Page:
Wednesday, April 25, 2007

Podcast Review: LearnFrenchByPodcast

One of the beauties of the high-bandwidth web world is the variety of audio and video offerings that are out there... and because nobody knows really what will work yet, there's a lot of amazing material that is free or practically free. Language Learning podcasts (with support websites) are one such goldmine. And they fall into a number of categories:
- Phrase Books
- Basic Instruction
- Conversational

The way I got started was actually by looking for German and French radio interviews on the web - to listen to two people talking. From there, I started finding lots of interviews, but more importantly I found a lot of very well developed instructional series out there.

In this series, I'll let you know about what I've found out there - what's working and what needs help. Today I start with a good one: Learn French by Podcast.

LFBP is a biweekly program. Each episode is between 9-14 minutes long. It has an english speaking "host" and one or two native French speakers. The podcast is focused around a dialogue that is 1-5 paragraphs long, and lessons are currently either "Beginner" or "Intermediate". Topics are varied from current events to restaurant etiquette to how to talk to a veterinarian...

The structure is unique: They introduce what they'll talk about, they start the dialogue, and pause it to make grammatical points as needed. All english is by the narrator, the French speakers never break into english, and there is no banter or chitchat - it's all business. There are no direct translations - you're encouraged to discern the meaning based on context. Key words and concepts are spelled out, but it's not word-by-word. It's as much about culture as language: In one I learned about the French minimum wage and work week minimums and maximums.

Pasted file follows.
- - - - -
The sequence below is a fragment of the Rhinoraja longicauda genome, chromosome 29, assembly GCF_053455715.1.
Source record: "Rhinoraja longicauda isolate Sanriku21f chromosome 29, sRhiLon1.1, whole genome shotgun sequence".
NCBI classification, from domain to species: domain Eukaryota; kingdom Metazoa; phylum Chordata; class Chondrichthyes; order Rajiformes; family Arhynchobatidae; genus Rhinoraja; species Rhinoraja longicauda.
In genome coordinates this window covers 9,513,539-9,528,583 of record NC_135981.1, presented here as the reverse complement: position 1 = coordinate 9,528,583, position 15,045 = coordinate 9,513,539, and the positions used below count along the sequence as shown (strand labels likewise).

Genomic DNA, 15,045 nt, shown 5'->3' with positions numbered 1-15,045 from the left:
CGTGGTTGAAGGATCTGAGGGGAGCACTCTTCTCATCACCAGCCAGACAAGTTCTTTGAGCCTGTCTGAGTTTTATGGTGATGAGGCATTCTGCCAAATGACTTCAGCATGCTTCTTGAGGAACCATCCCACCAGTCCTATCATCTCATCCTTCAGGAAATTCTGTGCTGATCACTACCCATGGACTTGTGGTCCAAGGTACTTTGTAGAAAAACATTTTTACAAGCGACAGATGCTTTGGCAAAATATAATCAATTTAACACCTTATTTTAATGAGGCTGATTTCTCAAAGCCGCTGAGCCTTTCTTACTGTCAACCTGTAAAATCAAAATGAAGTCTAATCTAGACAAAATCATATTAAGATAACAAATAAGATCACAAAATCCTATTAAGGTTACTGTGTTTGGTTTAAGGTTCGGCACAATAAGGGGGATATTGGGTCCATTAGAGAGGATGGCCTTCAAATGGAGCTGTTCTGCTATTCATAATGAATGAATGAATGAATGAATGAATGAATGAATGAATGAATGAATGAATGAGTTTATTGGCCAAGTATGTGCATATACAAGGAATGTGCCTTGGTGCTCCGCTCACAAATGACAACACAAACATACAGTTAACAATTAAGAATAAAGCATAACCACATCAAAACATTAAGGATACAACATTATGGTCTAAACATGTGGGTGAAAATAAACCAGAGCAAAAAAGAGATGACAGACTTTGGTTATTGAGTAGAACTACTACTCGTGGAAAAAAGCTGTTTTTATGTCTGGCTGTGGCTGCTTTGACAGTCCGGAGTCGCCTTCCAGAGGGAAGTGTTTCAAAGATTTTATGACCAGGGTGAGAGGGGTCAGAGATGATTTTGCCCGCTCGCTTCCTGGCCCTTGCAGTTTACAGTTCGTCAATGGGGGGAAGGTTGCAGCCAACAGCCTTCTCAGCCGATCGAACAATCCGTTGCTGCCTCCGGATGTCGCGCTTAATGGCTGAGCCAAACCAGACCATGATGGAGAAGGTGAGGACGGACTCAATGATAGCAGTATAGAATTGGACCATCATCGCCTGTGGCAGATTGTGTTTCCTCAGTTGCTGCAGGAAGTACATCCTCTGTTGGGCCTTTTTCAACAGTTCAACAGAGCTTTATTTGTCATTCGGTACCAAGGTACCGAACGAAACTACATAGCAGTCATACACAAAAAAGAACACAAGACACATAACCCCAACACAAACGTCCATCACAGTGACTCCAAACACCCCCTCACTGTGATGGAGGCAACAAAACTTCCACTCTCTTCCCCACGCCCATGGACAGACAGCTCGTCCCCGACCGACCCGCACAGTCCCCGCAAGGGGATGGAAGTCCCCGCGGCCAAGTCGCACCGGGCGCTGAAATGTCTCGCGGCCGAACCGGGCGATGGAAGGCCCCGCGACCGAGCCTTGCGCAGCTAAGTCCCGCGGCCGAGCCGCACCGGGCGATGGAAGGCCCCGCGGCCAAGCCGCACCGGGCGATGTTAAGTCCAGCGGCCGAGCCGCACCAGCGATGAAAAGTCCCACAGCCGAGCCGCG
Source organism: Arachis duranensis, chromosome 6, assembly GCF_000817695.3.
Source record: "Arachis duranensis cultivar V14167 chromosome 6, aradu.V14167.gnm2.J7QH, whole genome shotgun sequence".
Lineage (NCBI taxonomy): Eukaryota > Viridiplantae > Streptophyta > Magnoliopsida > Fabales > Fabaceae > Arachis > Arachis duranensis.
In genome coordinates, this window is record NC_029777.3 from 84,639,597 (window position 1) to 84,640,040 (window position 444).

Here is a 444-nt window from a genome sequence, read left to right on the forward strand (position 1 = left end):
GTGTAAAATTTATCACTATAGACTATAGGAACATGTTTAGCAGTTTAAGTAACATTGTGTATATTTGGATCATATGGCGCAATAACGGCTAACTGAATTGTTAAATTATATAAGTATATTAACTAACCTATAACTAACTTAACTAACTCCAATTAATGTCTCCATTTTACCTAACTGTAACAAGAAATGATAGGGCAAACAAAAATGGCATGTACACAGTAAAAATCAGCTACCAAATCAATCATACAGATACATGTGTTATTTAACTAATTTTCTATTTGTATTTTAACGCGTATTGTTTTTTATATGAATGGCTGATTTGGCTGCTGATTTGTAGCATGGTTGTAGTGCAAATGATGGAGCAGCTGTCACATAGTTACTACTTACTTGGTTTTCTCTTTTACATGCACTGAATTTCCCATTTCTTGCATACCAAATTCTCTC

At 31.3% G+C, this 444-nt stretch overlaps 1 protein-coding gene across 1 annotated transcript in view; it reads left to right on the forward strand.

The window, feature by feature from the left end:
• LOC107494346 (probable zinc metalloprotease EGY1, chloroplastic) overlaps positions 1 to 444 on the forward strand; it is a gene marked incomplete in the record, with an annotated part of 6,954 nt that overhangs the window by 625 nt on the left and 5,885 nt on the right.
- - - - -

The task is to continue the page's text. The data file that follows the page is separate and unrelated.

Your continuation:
There are PDFs that accompany each which are frankly essential: They are direct transcripts of the podcasts, with breakout boxes for new verbs with their conjucations, and all of the vocabulary words given at the end... some cultural points and a light quiz are also included. This is textbook quality and runs 4-7 pages in length.

Done poorly this would be a dry, pedantic exercise. But fortunately Amelie the main native speaker has a very enthusiastic delivery and frighteningly precise pronunciation (which is not to say she doesn't swallow entire syllables as is the habit in French, but she's VERY clear).

This one is not without cost: For $25 you get all of the PDF lessons to date and for the next 3 months. The audio podcasts ARE free through ITunes, however... so you can see if you like it. At the time of this writing, there are 57 lessons out there, so I think $25 is a GREAT deal.

Given my history with French, I may be ill-equipped to really judge, but it does seem to me that even from the first lesson, there's an assumption of SOME French knowledge - I find myself listening closely to every lesson... And even at the beginner level, there is enough new stuff in there to engage me that I feel challenged, and this is with many years of study (which is admittedly quite stale at this point) So my recommendation is that if you took French in high school (or ARE taking it now), this would be a great resource to bring you along.

Finally, I'd note that they're teasing me with the domain of "" - I'm eagerly awaiting this... If it can help sharpen my German the way it's re-awakening my French, it'll be great.

Update: Here's the direct link to their site:

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